11.
Pearson AR, Soneji B, Sarvananthan N, Sandforth-Smith JH. Does ethnic origin influence the incidence or severity of keratoconus? Eye (Lond) 2000;14:625-8.  Back to cited text no. 11
    
12.
Krachmer JH, Feder RS, Belin MW. Keratoconus and related non-inflammatory corneal thinning disorders. Surv Ophthalmol 1984;28:293-322.  Back to cited text no. 12
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13.
Zadnik K, Barr JT, Edrington TB, Everett DF, Jameson M, McMahon TT, et al. Baseline findings in the Collaborative Longitudinal Evaluation of Keratoconus (CLEK) study. Invest Ophthalmol Vis Sci 1998;39:2537-46.  Back to cited text no. 13
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14.
Li X, Rabinowitz YS, Rasheed K, Yang H. Longitudinal study of the normal eyes in unilateral keratoconus patients. Ophthalmology 2004;111:440-6.  Back to cited text no. 14
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15.
Owens H, Gamble G. A profile of keratoconus in New Zealand. Cornea 2003;22:122-5.  Back to cited text no. 15
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16.
Wagner H, Barr JT, Zadnik K. Collaborative longitudinal evaluation of keratoconus (CLEK) study: Methods and findings to date. Cont Lens Anterior Eye 2007;30:223-32.  Back to cited text no. 16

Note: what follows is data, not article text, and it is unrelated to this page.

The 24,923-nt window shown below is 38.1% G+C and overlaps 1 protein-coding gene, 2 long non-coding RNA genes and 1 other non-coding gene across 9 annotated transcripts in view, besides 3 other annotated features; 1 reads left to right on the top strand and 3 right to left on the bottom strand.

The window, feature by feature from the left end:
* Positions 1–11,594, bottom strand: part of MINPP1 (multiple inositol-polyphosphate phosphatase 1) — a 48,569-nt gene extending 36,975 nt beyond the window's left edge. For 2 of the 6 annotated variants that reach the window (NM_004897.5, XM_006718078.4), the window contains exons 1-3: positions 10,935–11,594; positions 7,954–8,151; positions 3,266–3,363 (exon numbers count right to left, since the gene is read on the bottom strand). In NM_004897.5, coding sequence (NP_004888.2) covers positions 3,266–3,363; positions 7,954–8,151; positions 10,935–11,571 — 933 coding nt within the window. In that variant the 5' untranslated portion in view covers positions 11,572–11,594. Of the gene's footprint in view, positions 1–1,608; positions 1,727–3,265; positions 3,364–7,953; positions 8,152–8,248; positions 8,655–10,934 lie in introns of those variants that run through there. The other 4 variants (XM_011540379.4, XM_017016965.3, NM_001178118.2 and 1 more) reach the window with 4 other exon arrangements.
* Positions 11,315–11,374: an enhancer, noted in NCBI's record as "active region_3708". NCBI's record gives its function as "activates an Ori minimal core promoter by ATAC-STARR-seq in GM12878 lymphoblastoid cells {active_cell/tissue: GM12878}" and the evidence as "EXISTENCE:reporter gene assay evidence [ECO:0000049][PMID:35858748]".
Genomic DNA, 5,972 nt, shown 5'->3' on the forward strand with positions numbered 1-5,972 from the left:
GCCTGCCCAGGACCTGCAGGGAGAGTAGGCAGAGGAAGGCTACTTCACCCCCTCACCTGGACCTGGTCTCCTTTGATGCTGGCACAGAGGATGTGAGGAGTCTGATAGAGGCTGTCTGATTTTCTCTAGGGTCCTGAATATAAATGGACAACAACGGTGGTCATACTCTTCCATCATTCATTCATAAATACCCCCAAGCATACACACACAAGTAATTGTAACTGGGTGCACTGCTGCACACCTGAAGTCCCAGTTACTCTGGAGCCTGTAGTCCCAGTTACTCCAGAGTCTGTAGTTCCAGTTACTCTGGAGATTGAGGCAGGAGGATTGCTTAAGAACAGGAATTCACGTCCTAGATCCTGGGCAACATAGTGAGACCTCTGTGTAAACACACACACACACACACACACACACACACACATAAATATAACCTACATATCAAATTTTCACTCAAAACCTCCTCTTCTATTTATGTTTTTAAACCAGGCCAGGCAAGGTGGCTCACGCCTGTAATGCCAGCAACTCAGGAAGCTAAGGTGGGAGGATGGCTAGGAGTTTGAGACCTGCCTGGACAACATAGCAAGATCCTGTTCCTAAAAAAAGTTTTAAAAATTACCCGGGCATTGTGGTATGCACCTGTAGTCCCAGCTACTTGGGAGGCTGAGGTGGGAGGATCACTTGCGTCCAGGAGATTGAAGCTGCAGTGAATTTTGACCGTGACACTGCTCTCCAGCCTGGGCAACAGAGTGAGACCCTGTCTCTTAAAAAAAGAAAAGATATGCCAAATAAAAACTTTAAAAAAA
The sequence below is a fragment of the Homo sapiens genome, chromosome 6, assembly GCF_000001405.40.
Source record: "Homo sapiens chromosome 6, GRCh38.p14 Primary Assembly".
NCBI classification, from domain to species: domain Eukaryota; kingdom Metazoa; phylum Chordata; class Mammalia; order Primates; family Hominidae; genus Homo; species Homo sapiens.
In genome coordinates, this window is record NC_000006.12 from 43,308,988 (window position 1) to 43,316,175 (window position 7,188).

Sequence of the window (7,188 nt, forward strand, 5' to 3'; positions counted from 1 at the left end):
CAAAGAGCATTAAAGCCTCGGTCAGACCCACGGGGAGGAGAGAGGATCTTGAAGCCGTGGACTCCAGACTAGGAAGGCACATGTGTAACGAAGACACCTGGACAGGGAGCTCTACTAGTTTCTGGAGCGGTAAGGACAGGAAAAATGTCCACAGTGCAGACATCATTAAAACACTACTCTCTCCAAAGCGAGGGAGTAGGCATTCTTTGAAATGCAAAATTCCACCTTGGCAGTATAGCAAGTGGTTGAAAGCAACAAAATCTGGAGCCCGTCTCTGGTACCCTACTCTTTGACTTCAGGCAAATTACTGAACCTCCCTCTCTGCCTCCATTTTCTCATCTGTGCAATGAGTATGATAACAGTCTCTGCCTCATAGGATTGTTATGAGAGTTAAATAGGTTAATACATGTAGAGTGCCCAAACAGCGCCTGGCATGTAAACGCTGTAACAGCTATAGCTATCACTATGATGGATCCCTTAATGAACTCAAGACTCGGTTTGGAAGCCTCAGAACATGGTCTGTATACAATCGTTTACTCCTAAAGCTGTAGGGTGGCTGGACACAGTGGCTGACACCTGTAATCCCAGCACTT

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17.
Fatima T, Acharya MC, Mathur U, Barua P. Demographic profile and visual rehabilitation of patients with keratoconus attending contact lens clinic at a tertiary eye care centre. Cont Lens Anterior Eye 2010;33:19-22.  Back to cited text no. 17
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18.
Sharma R, Titiyal JS, Prakash G, Sharma N, Tandon R, Vajpayee RB. Clinical profile and risk factors for keratoplasty and development of hydrops in north Indian patients with keratoconus. Cornea 2009;28:367-70.  Back to cited text no. 18
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19.
Agrawal VB. Characteristics of Keratoconus patients at a tertiary eye center in India. J Ophthalmic Vis Res 2011;6:87-91.  Back to cited text no. 19
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20.
Amsler M. Some data on the problem of keratoconus. Bull Sot Belge Ophthalmol 1961;129:331-54.  Back to cited text no. 20
    
21.
Chopra I, Jain AK. Between eye asymmetry in keratoconus in an Indian population. Clin Exp Optom 2005;88:146-52.  Back to cited text no. 21
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22.
Saini JS, Saroha V, Singh P, Sukhija JS, Jain AK. Keratoconus in Asian eyes at a tertiary eye care facility. Clin Exp Optom 2004;87:97-101.  Back to cited text no. 22